Burton Kummerow, president of Historyworks, Inc., was named to the post Tuesday.
"He reeks of history, from every fiber of his being," MdHS board president Alex G. Fisher said. "He has an undergraduate degree in history, he has a master's in history. He's devoted his entire life to making history interesting and accessible to the public."
Kummerow, 69, founded Historyworks 12 years ago. The company has produced books, TV shows and museum exhibits, all designed to make history more appealing to the general public. It's that sort or relevance, the California native says, that he hopes to bring to the 165-year-old historical society, Maryland's oldest continually operating cultural institution and home to such items as Francis Scott Key's original draft of "The Star-Spangled Banner" and Nipper, the 1,700-pound fox terrier and RCA mascot that stood for years atop a building on Russell Street.
"There've been some difficult things going on, as there are in all cultural agencies," Kummerow said, "But they also have a lot of things going for them, as well. It's the [showcase] of Maryland history, it's been around for 150 years, and it's loaded with incredible material that tells incredible stories.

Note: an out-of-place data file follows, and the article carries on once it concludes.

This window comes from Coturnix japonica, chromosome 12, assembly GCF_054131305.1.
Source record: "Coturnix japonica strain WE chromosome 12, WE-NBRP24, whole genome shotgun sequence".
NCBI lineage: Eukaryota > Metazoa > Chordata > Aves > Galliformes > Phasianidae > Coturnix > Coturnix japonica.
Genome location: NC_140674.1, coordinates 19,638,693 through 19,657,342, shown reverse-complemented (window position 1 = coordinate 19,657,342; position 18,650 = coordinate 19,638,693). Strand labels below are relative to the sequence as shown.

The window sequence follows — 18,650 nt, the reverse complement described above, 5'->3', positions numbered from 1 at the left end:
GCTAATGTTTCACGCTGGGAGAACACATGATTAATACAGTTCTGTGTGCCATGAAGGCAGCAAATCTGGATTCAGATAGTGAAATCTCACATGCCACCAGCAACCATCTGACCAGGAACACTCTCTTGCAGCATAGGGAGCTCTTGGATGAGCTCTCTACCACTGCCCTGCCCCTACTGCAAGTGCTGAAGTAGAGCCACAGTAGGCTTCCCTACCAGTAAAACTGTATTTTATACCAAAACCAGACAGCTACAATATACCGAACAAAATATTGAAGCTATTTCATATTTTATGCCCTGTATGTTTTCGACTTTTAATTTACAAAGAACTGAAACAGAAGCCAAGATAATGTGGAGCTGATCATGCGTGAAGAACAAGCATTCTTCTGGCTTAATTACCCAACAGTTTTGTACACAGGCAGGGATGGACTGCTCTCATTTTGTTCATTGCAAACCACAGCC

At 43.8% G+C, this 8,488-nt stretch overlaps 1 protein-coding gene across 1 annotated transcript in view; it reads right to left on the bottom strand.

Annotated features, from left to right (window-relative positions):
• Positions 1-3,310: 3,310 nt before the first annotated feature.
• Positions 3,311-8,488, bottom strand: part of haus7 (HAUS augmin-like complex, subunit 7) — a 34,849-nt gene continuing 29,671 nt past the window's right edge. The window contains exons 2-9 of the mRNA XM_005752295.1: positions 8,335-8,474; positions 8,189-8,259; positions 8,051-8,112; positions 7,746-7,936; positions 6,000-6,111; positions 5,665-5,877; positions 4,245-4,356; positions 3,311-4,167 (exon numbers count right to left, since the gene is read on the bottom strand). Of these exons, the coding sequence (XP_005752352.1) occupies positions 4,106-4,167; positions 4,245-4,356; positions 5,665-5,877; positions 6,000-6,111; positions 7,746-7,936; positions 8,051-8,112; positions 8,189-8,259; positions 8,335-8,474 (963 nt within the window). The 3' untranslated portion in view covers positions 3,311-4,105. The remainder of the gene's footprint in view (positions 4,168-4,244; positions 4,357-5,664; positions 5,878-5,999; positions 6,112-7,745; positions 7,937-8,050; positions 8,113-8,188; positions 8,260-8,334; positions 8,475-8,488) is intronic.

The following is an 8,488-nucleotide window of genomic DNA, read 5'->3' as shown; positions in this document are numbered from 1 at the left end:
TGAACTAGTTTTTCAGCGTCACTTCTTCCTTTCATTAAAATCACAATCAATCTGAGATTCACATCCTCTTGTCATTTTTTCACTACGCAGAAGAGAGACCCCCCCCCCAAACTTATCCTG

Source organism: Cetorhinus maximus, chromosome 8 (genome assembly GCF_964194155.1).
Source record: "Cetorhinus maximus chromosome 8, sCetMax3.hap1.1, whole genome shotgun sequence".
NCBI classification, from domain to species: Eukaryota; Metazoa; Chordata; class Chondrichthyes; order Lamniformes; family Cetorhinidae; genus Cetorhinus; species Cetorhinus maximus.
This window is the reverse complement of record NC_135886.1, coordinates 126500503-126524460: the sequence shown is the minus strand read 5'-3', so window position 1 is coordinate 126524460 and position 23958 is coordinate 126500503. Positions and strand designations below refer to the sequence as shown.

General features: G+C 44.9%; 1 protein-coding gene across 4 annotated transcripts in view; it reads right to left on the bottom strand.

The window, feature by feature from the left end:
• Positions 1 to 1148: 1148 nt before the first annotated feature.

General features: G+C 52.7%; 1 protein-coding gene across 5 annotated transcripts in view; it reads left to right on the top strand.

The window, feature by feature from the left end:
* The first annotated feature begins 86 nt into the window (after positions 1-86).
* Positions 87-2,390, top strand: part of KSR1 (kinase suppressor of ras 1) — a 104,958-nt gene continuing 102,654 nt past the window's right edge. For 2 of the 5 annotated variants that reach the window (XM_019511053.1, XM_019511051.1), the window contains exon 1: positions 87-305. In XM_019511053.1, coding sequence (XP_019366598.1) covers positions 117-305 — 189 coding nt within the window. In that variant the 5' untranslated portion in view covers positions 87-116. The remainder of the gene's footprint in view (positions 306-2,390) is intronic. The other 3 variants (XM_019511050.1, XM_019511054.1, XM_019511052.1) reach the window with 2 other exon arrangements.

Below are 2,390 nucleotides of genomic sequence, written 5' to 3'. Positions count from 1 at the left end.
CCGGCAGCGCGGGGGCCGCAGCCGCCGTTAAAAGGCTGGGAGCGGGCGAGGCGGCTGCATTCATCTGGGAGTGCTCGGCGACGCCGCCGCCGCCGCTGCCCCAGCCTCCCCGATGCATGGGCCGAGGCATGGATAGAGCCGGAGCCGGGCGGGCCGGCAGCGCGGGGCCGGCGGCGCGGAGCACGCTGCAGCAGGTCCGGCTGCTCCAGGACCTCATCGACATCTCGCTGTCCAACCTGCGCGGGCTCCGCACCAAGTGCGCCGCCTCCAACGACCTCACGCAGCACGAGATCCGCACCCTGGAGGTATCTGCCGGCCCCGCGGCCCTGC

"By using your imagination," he added, "I think you can steadily bring those things to life for people. That's the business that I am in."
In addition to leading Historyworks, Kummerow has served as the executive director of the National Museum of Civil War Medicine, in Frederick, and as executive director of Historic St. Mary's City in Southern Maryland. He is a 1963 graduate of the University of Maryland, College Park.
The society, which underwent a $30 million expansion and renovation in 2003, is under severe financial pressure. The money it gets from state and local coffers has been reduced by about $500,000 over the last three years, Fisher said. Over the past two years, the value of its endowment fund has dropped about $150,000 annually. And for the fiscal year that ended June 30, 2009, money from contributions and memberships was down about $100,000.
Private contributions have risen for the current fiscal year, Fisher said, but not enough to offset other budget shortfalls. The society's current budget is $2.5 million.
"Anytime you go through something like this, you have to sharpen your pencil and your wits, figure out what you are doing that is important, and what may be not as important."
The society also announced this week that former state senator and Anne Arundel County Executive Robert R. Neall would head a planning task force charged with examining the museum and its operations, with an eye toward improving both its efficiency and its popularity.
"I think we have to develop a different business model," Fisher said. "People haven't lost interest in history, but the way you engage that interest is different."
Kummerow, who said he is not a candidate for the permament position, succeeds Robert W. Rogers, who resigned earlier this month to accept a job as an executive with a West Virginia-based non-profit. The MdHS board hopes to name a permanent successor sometime in the second half of 2010, Fisher said.